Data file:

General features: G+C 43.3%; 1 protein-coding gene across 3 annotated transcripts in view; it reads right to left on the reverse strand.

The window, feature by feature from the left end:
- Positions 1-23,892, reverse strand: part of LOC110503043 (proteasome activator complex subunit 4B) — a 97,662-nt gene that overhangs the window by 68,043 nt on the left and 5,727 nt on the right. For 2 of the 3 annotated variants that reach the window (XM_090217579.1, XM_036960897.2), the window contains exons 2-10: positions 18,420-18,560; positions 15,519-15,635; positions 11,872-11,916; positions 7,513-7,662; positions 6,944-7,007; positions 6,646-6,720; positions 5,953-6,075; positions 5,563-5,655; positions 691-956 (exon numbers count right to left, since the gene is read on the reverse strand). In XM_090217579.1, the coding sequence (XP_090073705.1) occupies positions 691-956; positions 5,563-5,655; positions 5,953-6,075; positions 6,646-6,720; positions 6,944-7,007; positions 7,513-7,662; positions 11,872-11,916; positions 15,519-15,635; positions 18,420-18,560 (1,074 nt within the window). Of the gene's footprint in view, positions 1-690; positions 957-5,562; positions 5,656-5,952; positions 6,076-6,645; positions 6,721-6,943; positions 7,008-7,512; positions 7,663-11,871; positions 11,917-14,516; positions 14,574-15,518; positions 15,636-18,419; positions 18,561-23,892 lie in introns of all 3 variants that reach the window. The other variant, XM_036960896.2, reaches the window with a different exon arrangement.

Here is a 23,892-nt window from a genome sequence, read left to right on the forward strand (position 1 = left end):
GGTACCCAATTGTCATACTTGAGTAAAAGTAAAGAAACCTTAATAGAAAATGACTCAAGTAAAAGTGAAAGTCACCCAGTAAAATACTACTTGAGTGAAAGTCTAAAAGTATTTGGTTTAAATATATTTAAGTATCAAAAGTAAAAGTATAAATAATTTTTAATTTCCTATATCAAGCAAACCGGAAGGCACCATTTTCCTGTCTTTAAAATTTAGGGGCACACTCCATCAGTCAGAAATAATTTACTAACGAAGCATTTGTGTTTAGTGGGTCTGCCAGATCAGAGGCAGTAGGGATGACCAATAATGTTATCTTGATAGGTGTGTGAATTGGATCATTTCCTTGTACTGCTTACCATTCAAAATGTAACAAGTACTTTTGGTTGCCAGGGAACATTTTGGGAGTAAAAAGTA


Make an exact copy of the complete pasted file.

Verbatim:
General features: G+C 43.3%; 1 protein-coding gene across 3 annotated transcripts in view; it reads right to left on the reverse strand.

The window, feature by feature from the left end:
- Positions 1-23,892, reverse strand: part of LOC110503043 (proteasome activator complex subunit 4B) — a 97,662-nt gene that overhangs the window by 68,043 nt on the left and 5,727 nt on the right. For 2 of the 3 annotated variants that reach the window (XM_090217579.1, XM_036960897.2), the window contains exons 2-10: positions 18,420-18,560; positions 15,519-15,635; positions 11,872-11,916; positions 7,513-7,662; positions 6,944-7,007; positions 6,646-6,720; positions 5,953-6,075; positions 5,563-5,655; positions 691-956 (exon numbers count right to left, since the gene is read on the reverse strand). In XM_090217579.1, the coding sequence (XP_090073705.1) occupies positions 691-956; positions 5,563-5,655; positions 5,953-6,075; positions 6,646-6,720; positions 6,944-7,007; positions 7,513-7,662; positions 11,872-11,916; positions 15,519-15,635; positions 18,420-18,560 (1,074 nt within the window). Of the gene's footprint in view, positions 1-690; positions 957-5,562; positions 5,656-5,952; positions 6,076-6,645; positions 6,721-6,943; positions 7,008-7,512; positions 7,663-11,871; positions 11,917-14,516; positions 14,574-15,518; positions 15,636-18,419; positions 18,561-23,892 lie in introns of all 3 variants that reach the window. The other variant, XM_036960896.2, reaches the window with a different exon arrangement.

Here is a 23,892-nt window from a genome sequence, read left to right on the forward strand (position 1 = left end):
GGTACCCAATTGTCATACTTGAGTAAAAGTAAAGAAACCTTAATAGAAAATGACTCAAGTAAAAGTGAAAGTCACCCAGTAAAATACTACTTGAGTGAAAGTCTAAAAGTATTTGGTTTAAATATATTTAAGTATCAAAAGTAAAAGTATAAATAATTTTTAATTTCCTATATCAAGCAAACCGGAAGGCACCATTTTCCTGTCTTTAAAATTTAGGGGCACACTCCATCAGTCAGAAATAATTTACTAACGAAGCATTTGTGTTTAGTGGGTCTGCCAGATCAGAGGCAGTAGGGATGACCAATAATGTTATCTTGATAGGTGTGTGAATTGGATCATTTCCTTGTACTGCTTACCATTCAAAATGTAACAAGTACTTTTGGTTGCCAGGGAACATTTTGGGAGTAAAAAGTA